Prayer, a precious gift--what happens when it is just a stumbling and bumbling pray-er? God knows our needs before we can utter the words--thank God! Grace upon grace.

Sunday, October 19, 2014

Islands, Sail Boats in the Labyrinth

Ruby and I, after a wonderfully lengthy detour in the ARMC park, began our walk in the labyrinth...or at least, I attempted to begin my walk. She, who had been standing at the precipice of entry, retreated and squatted down in order to gather items, twigs, bark, leaves, monkey grass. I began my walk "Walk in Peace" says the block.  "Dadda, Dadda, WAIT FOR ME!" says my daughter.  I wait a few moments; she is still collecting. I begin to walk again, "WAIT!"  "It's not a race, you can begin when you want to," I respond.  She says, "It is a race, I decided!"  I wait. She blows past me in a flurry, hands full of objects who destinies are forever changed, uprooted from one place and soon to be placed in the center. She cuts ends and is quickly in the center, and she begin to build her fairy world. With twigs logged in between stones, rocks collected in a center "island" leaf sail boats floating around.  I join her in the middle and sit. "Help me, Dadda."  I follow her lead in building this world.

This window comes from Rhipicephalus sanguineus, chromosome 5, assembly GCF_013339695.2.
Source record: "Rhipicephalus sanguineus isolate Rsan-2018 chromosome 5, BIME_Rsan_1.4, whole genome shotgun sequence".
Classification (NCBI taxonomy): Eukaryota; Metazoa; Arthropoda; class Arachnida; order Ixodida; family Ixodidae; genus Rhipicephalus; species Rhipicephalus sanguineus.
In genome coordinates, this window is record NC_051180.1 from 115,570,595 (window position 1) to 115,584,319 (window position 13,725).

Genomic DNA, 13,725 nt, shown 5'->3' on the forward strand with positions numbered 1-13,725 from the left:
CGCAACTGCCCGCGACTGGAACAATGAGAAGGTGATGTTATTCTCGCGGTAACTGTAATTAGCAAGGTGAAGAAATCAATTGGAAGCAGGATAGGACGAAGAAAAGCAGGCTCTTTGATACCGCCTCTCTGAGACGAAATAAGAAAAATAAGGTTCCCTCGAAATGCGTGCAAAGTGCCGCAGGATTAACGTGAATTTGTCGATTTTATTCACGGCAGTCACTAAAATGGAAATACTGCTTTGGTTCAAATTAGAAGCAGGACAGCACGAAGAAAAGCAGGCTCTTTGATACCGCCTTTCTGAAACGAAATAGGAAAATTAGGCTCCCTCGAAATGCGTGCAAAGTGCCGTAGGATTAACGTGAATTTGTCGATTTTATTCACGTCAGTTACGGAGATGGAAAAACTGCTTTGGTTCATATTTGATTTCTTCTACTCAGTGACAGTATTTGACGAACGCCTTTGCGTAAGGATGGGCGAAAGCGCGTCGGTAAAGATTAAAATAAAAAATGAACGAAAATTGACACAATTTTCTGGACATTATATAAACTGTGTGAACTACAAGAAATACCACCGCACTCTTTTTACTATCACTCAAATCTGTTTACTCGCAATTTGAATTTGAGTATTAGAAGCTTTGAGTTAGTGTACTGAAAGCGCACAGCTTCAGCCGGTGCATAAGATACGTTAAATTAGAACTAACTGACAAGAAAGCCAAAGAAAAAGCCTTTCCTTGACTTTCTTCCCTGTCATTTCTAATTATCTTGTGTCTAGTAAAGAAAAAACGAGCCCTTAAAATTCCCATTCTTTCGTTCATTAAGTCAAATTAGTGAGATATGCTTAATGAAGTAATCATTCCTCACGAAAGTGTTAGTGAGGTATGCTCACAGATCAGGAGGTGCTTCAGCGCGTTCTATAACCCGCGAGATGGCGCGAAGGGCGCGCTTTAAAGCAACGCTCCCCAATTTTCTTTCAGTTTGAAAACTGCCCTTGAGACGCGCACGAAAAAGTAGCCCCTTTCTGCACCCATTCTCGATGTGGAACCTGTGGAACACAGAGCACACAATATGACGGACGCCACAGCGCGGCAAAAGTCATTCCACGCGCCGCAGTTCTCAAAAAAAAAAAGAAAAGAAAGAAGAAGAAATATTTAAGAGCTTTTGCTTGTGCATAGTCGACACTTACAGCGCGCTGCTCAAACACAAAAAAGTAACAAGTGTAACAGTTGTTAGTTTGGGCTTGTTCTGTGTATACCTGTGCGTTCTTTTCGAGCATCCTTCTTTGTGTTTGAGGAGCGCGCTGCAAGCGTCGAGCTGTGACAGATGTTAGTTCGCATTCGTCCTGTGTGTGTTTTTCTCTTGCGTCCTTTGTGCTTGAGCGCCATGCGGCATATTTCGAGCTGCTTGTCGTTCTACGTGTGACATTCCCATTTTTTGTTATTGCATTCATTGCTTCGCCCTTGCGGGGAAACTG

Once complete, she stands up and makes her way out.  But, before making it too far out, she finds another "sail boat" which she quickly puts in the "water." I continue to walk: "Dadda, you're supposed to wait." "You didn't tell me I was supposed to wait." She races to retrace her steps to the place she'd left, but zig zags around, trying to honor the integrity of the path, but at the same time desperate to get ahead of me. Soon she discovers she has only moved further away, so she hops from one track to another in my direction until she is firmly in front of me and then she briskly continues her walk until she is out! "I won." Yes, you did, my sweet girl.